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What Would A Useful DSM-5 Look Like? And An Update On The Petition Drive
Psychologists Petition Against DSM-5: Users Revolt Should Capture APA Attention
Last week I challenged the American Psychiatric Association (APA) to end its silence in the face of widespread criticism and finally to mount its belated public defense of DSM-5. These are the 5 questions that cry out for straight answers:
1) Why is APA not willing to have an independent scientific review of questionable DSM-5 proposals—especially since its own internal and confidential review process has been so badly discredited?
2) Since the DSM-5 suggestions will all broaden the definition of mental disorder, why should we not worry about diagnostic inflation and the massive mislabeling of normal people as mentally ill?
3) Won’t this diagnostic inflation exacerbate the already rampant over prescription of psychotropic medications (especially by primary care doctors, especially antipsychotics, especially to kids)?
4) Why should we not worry about the unintended forensic complications of a sloppily written DSM-5 containing suggestions that are obvious targets for forensic misuse?
5) Won’t the many small, needless, and arbitrary changes in DSM-5 complicate future research efforts and make impossible the interpretation of data collected before versus after DSM-5?
The first public APA response to the concerns about DSM-5 is truly astounding in its carelessness and inaccuracy—a sad marker of the failed process that is DSM-5. The APA letter got off to a strange start by getting the date wrong—it was originally dated October 4, not November 4 (this has since been corrected in the current posted version, but the glaring slip confirms doubts about the quality of DSM-5 writing and proof reading for a manual that requires the precision of a legal document). The letter ended with an equally strange sign off—by the “DSM-5 Task Force” (are there no individuals willing to stand up and be counted for DSM-5?). In between this muddled beginning and sheepish ending, the APA Apologia completely ignores all five crucial concerns about DSM-5 safety and credibility and instead provides a compendium of misleading statements and blatant inaccuracies. Here is just a sampling:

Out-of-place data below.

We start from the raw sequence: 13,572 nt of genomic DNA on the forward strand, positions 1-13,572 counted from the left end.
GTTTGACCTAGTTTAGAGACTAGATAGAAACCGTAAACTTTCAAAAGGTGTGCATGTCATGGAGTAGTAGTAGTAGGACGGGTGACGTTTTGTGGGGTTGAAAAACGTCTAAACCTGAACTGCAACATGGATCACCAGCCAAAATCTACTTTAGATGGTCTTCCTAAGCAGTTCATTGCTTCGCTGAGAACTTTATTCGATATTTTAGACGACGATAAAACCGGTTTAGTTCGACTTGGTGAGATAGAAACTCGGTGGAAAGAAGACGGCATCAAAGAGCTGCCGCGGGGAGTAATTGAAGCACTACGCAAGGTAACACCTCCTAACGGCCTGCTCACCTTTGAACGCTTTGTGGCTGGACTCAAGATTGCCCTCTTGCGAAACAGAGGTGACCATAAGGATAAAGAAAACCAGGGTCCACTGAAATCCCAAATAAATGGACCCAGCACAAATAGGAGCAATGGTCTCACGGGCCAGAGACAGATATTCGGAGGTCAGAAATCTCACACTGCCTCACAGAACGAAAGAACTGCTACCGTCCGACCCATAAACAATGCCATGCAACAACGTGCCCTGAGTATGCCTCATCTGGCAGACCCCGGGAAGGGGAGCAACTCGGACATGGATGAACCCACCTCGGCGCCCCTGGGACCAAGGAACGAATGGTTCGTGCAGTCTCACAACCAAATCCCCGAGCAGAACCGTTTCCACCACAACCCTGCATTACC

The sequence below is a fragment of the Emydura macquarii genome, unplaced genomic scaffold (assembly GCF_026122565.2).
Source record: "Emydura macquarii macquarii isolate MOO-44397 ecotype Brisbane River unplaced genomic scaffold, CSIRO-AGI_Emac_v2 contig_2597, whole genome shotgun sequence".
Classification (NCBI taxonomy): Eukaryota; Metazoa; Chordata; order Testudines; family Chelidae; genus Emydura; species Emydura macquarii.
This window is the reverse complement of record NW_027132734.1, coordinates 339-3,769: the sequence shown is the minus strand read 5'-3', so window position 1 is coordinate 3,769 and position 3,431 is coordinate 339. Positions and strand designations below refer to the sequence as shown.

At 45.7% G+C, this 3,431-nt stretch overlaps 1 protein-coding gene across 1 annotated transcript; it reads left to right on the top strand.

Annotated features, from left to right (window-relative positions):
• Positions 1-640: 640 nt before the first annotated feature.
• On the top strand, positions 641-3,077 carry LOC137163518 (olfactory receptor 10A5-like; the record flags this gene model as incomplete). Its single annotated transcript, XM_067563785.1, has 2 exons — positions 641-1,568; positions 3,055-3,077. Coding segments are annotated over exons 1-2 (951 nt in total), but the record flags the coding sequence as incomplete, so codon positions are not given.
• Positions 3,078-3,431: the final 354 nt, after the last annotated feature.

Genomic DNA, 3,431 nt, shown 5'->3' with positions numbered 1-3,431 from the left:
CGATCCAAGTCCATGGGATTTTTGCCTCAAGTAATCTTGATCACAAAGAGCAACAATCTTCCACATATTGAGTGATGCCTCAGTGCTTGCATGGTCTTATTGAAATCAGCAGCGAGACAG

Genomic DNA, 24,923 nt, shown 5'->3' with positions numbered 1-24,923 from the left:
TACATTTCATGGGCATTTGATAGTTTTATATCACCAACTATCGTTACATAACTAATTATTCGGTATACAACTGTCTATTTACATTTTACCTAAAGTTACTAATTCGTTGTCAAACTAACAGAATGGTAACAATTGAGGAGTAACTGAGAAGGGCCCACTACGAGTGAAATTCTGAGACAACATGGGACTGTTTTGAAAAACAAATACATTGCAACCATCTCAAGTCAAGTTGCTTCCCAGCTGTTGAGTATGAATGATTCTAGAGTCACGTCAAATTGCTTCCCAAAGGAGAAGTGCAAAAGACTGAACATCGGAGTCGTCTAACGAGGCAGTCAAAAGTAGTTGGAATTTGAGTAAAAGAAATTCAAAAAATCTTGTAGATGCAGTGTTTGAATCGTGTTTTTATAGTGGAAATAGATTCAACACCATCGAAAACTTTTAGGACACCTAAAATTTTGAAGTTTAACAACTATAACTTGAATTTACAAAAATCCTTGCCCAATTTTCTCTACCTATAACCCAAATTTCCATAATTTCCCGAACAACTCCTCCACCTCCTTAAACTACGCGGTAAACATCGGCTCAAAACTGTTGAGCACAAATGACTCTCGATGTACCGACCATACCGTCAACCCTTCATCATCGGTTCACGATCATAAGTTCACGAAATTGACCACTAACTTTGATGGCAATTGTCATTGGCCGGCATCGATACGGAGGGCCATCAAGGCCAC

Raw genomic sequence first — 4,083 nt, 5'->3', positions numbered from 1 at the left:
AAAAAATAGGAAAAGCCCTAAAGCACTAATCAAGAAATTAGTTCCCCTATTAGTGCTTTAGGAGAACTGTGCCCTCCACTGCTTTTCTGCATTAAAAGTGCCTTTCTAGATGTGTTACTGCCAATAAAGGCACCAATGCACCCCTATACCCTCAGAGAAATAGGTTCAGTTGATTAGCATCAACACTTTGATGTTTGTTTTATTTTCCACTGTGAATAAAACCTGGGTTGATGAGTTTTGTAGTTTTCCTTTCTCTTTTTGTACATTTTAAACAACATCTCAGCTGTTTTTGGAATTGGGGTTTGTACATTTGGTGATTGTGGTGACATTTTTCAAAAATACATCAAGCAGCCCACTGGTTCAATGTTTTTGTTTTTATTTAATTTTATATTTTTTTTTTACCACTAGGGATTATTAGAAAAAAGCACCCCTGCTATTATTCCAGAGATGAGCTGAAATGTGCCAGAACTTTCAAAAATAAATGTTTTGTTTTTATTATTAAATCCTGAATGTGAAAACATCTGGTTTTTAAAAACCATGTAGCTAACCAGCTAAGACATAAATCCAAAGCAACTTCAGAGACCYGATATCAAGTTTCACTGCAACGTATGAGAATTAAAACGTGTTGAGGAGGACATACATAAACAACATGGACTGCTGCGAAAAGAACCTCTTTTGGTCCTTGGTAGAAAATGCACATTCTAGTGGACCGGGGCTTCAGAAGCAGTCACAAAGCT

1) APA stresses that final decisions await the completion of the field trials that are belatedly being conducted at academic centers—as if the results will in some way be contributory check on bad ideas. But these field trials have been disorganized and misdirected—their data will be terribly late in coming and totally irrelevant to the concerns about diagnostic inflation and misdiagnosis that are raised in the petition. For no apparent reason, the field trials address only on the (really who cares) question of reliability—and will offer nothing at all on the really essential questions of validity and predicting the risks of diagnostic inflation.
2) APA promises that the clinician field trial data will “contribute to the final decision making.” How can this possibly be true when the clinician field trial is (as with everything DSM-5) is so disorganized and far behind schedule that it is just now getting underway?
3) APA makes the truly bizarre (and Orwellian “newspeak”) claim that its “level of both internal and external review and field trial exposure has never before been undertaken by any previous DSM or ICD revision proposals.” The simple fact is that DSM-5 has been shrouded in secrecy from its original confidentiality contracts that gagged DSM-5 work group members to its current confidential scientific review—as if anything claiming the name of science should ever be kept secret. DSM-5 has been unable to self-correct and is remarkably resistant to correction from without. Its current draft suggestions are for the most part essentially the same as the flawed and poorly written drafts first posted in Feb 2010. Vigorous public criticism has obviously had virtually no impact on the hermetically sealed DSM-5 process.
It is clearly incumbent on APA to allay the many outstanding concerns raised by the petition with straightforward and credible answers-—public relations pablum simply will not cut it. If DSM-5 fails to conduct a serious dialog with its users, there will no reason for them to trust or buy it. Clinicians (and their patients) would be better served by their simply downloading the official ICD-10-CM codes which will be freely available on the internet. The Petition to Reform DSM-5 is the only way to force APA to subject DSM-5 to the independent, external, scientific review that is essential for a safe and credible DSM-5.
The petition is available for signing at: http://www.ipetitions.com/petition/dsm5/.
The APA response to the petition is at: http://www.dsm5.org/Newsroom/Documents/DSM5%20TF%20Response_Society%20for%20Humanistic%20Psychology_110411r.pdf.
The Petition’s response back to APA is at: